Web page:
Publication Date

2012

Abstract

Issues addressed: Australia?s ageing population is set to become an increasing burden on an already over-stretched primary health care system. Potential strategies to alleviate this pressure need to be investigated. Increased knowledge of older Australians? use of the internet would allow the appropriateness of online health intervention to be assessed. This initial, exploratory study examined the proportion of people aged 55 years and older who accessed the internet. It investigated their duration of use, level of comfort, use of the internet to seek health information and perceived reliability of information found on the internet. Methods: A paper based survey was distributed to a purposive sample of adults in metropolitan New South Wales. Complete data was received from 115 respondents. Results: Sixty-two per cent of respondents reported internet use, with use decreasing with age. The majority of respondents who used the internet reported high confidence levels and long-term use. The majority had used the internet to search for health information which was generally perceived to be reliable. Logistic regression showed tertiary education and household income greater than $40,000 per year predicted use of a computer to access the internet. Conclusions: The majority of older Australians surveyed were successfully riding the internet wave. They have both the skills and equipment to access health information online and many were already doing so.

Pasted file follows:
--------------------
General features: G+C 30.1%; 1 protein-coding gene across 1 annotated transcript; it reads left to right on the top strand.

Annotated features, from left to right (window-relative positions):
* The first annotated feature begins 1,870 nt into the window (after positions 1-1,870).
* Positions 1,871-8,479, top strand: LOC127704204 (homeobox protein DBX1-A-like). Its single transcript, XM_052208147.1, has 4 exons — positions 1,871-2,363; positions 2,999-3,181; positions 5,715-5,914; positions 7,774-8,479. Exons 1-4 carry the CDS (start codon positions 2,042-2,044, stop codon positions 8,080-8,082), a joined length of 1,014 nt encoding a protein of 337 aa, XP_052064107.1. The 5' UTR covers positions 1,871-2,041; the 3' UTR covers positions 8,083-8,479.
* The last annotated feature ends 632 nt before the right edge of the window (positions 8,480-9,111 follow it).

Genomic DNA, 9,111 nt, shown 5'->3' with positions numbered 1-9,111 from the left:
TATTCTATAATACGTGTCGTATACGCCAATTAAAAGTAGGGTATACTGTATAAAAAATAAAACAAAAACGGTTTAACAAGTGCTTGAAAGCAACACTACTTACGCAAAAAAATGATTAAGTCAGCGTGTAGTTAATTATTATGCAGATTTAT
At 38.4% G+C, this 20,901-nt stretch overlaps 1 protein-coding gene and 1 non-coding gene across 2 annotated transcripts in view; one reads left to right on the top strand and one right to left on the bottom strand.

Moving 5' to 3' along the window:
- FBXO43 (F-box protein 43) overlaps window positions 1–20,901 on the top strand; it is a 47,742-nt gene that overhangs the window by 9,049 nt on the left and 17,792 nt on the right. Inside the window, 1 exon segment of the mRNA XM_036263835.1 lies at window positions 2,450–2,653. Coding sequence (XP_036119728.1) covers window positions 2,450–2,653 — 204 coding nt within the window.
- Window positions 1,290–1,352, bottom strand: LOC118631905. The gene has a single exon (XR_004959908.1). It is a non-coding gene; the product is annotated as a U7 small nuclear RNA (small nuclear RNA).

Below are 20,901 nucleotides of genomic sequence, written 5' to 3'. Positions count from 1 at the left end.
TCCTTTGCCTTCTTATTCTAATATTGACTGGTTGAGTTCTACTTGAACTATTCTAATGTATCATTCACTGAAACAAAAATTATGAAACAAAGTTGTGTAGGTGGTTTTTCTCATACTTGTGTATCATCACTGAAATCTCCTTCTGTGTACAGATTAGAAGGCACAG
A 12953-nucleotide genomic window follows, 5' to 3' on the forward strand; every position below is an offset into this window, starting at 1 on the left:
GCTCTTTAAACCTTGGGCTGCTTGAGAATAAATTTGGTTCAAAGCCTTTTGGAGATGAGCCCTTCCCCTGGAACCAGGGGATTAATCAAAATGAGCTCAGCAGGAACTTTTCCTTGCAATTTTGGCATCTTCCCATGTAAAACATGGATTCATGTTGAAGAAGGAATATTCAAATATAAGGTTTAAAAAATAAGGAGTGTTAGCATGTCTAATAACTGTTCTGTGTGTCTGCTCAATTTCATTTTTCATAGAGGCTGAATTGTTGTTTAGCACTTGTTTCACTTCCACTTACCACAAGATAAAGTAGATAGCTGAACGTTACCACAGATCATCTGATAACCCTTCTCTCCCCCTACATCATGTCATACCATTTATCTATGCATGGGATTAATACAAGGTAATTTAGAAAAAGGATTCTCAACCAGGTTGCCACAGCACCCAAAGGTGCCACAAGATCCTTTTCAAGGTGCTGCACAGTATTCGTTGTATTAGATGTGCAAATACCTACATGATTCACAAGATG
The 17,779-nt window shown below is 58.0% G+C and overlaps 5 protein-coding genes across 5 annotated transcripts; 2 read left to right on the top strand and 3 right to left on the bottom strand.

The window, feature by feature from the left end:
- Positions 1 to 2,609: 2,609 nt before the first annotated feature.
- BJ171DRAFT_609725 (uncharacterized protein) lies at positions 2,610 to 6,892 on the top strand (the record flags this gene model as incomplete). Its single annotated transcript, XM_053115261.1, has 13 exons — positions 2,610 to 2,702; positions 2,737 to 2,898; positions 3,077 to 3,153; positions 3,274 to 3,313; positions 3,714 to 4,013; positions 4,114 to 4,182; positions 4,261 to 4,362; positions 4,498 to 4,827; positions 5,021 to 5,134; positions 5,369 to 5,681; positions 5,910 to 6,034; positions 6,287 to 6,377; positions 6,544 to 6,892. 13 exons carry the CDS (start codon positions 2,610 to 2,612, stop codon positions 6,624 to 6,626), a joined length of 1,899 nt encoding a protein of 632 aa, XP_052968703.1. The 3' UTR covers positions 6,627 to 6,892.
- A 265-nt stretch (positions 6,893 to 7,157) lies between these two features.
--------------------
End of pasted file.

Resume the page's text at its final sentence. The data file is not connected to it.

School/Institute

Centre for Health and Social Research

Document Type

Journal Article

Access Rights

ERA Access

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